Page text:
I bought Matheson's masterpiece as a young teenager in the early 60s, on a family vacation trip.. sat on a deserted beach, alone, and read it cover-to-cover.. been waiting for an audio version for eons.. and grabbed Audible's the other day.. the narration is FANtastic, and of course, 100% true to the book, unlike the three filmed versions.. the 50s low-budget Vincent Price film, "The Last Man on Earth" is probably the truest to the book.. the 70s "Omega Man" with Charlton Heston is a joke.. the 2007 correctly-titled Will Smith version isn't bad, but so far from Matheson's original work as to almost be an entirely different character and story, especially the ending.. but I suppose the producers giving it the usual Hollywood mega-million $ CGI-laden, "blowin' up a lot of stuff" treatment for contemporary movie audiences with the attention span of a gnat was not unexpected.. but transmogrifying Robert Neville from a suburan El Lay everyman trying to do his best to maintain his sanity and survive alone in an insane world, to a high-ranking military Doctor in NYC made NO sense to me at all.. the newest film removed the whole ambience of the book, radically changed / ripped out / added characters.. it's just not Matheson's original.. so this novella still has never been properly filmed to stay true to the book, and probably never will be..
As a five hour plus audio book, I found it very tough to pause / bookmark and come back to it later.. I wanted to listen to it all the way through.. it did not disappoint except in one small (?) aspect.. had I produced it, I would have used a female narrator to read Ruth's lines..
There are half a dozen short audio books by Matthew McKay on Audible.. I have them all, and while they are all gems, this one is my current favorite.. although only ten minutes long, the half of this title that takes you on an imaginery visit to a peaceful country inn is a masterpiece.. your imagination paints the visual and tactile / sensory images of the most tranquil, comforting place you could ever imagine.. I wish I could actually go to the place he describes.. my words don't begin to do it justice.. Jerry Landis, who reads all of McKay's titles, has THE perfect voice for this kind of relaxation recording.. I've listened to it dozens of times, usually the first thing after climbing into bed at night.. it's just simply a beautiful piece of work.. breathe deeply, lie with your eyes closed, and let McKay float you away on this ten minute journey.. if you decide to get any of his short audio books that Audible carries, make it this one.. although they are all excellent.. McKay shows tremendous compassion, love, and understanding for his stress and Anxiety-suffering listeners, and for that he should be congratulated..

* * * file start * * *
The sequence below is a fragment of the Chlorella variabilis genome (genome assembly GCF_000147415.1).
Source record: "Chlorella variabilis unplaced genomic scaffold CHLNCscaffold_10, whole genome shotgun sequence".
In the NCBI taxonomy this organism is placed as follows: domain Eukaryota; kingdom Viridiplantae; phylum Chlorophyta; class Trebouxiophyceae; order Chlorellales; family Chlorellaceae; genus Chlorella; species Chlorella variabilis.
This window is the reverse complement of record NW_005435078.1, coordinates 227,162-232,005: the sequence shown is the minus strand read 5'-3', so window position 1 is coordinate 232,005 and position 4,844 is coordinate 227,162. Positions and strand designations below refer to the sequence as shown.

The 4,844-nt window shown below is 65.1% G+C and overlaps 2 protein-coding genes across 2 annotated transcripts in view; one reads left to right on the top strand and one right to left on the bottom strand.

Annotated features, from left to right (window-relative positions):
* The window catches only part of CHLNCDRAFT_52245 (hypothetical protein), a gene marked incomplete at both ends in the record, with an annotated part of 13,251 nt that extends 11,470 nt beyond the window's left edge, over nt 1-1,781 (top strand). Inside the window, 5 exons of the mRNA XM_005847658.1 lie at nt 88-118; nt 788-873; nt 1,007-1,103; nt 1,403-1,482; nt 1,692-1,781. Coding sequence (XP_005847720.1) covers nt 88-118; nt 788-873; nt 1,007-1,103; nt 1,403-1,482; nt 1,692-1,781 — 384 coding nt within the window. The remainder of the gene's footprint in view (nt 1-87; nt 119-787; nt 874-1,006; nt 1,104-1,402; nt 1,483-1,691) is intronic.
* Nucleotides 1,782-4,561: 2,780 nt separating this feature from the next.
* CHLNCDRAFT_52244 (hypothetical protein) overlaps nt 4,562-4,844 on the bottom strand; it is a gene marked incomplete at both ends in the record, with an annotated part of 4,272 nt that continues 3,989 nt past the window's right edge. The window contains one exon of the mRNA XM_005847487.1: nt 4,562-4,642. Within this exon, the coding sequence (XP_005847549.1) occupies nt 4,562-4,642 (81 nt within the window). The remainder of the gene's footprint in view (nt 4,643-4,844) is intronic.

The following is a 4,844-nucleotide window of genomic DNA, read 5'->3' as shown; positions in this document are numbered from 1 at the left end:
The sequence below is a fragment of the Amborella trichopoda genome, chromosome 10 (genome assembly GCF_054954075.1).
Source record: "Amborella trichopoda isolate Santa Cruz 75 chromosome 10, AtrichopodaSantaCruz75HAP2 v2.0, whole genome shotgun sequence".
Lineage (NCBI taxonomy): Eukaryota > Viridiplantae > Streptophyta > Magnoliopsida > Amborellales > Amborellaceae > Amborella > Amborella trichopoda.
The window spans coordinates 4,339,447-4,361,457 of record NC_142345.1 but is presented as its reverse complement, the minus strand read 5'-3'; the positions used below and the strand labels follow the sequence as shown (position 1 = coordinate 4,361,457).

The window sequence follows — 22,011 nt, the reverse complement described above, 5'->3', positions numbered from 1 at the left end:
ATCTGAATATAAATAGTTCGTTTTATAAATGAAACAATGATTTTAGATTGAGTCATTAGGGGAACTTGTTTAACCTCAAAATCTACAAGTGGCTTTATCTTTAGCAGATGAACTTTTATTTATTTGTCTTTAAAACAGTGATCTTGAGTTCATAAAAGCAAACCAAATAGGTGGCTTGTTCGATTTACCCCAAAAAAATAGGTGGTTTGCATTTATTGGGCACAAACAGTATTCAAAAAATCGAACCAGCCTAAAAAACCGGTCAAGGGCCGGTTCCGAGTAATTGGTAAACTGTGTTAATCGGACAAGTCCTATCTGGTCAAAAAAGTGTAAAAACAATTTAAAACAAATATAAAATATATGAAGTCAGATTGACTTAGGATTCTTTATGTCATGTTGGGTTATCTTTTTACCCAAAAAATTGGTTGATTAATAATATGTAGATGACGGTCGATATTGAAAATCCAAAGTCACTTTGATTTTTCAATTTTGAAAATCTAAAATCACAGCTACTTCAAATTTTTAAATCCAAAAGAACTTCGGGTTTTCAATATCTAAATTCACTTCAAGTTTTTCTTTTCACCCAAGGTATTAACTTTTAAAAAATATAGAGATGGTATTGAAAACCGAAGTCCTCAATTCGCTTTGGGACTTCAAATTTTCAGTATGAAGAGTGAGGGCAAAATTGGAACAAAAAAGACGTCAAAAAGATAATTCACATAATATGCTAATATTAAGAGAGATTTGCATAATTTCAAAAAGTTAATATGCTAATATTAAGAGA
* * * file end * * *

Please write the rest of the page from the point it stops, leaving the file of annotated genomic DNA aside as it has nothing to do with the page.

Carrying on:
If I had listened to this not knowing who the author was, I would have guessed Ann Coulter, Sean Hannity, Bill O'Reilly, Rush Limbaugh, or some other ultra right wing media flack. Anyone who says this book's list of people is "balanced" is, in my opinion, seriously deluded. The vast majority of his list of 100 people (he thinks) are screwing up America are Democrats and Liberals. I'm not saying I disagree with all of his choices, for instance, Michael Jackson's endless legal escapades affect virtually no one except himself and the kids and families he's harmed. But he gets an infinite amount of media coverage, when we have so many other much more important matters to which the networks and press should devote their efforts. And naming President Jimmy Carter as one of the hundred? At that point, I realized what Goldberg's agenda was, and what a joke this book is. And the ultimate cop out, after he's chewed through 99 names, he finally gets to #1 and simply speaks his name. No comments, no reasons, just his name. As though he expects his audience, whoever he thinks they are, will simply agree. Well sorry, Bernie, I don't agree. And a lot of others don't agree. And I've lost whatever speck of respect I might have had for you as a journalist, after listening to this biased travesty of a book. A total waste of money. If Audible.com let me rate it zero stars, I would have.
This ponderous audio book (over 26 hours!) is, as other reviewers have mentioned, filled with errors and bad editing. That aside, Michael Eisner's name must be spoken about a bajillion times, along with others in this melodrama, including Iger, Katzenberg, Ovitz, and all the other ego-manical billionaires who devestated the legacy of Walt Disney. Have you been to Disneyland lately? Have you seen what's become of it during Eisner's reign? Do you remember what it used to be like? What more can I say about that. This is not a history of Walt Disney's dream, so don't mistake it for one. It's an erratically narrated tale of how that genius' dream was taken over and mutated into what the Disney Company is now. If you're reading this before August 7, 2005, run to savedisney.com and look at Roy Disney's site before he takes it down. HE should have been running this company. It should have stayed in Walt's family's hands. Eisner doesn't have a creative bone in his body, and he simply does not have a clue as to what Walt, a true artist and visionary, was trying to achieve. And don't blame me if you end up slapping yourself in the head screaming "Why did I buy this book!" after you're hours into it. It could have been edited down to a tenth of this length, and still held enough content for the listener to get the picture of how the company was mis-handled by the bean counters who almost literally destroyed it. As a listening experience, it is simply way too long, too repetitive, too filled with errors, and that scraping noise you hear is probably Walt Disney, turning in his grave, urn, or cryogenic tank, whatever you choose to believe.
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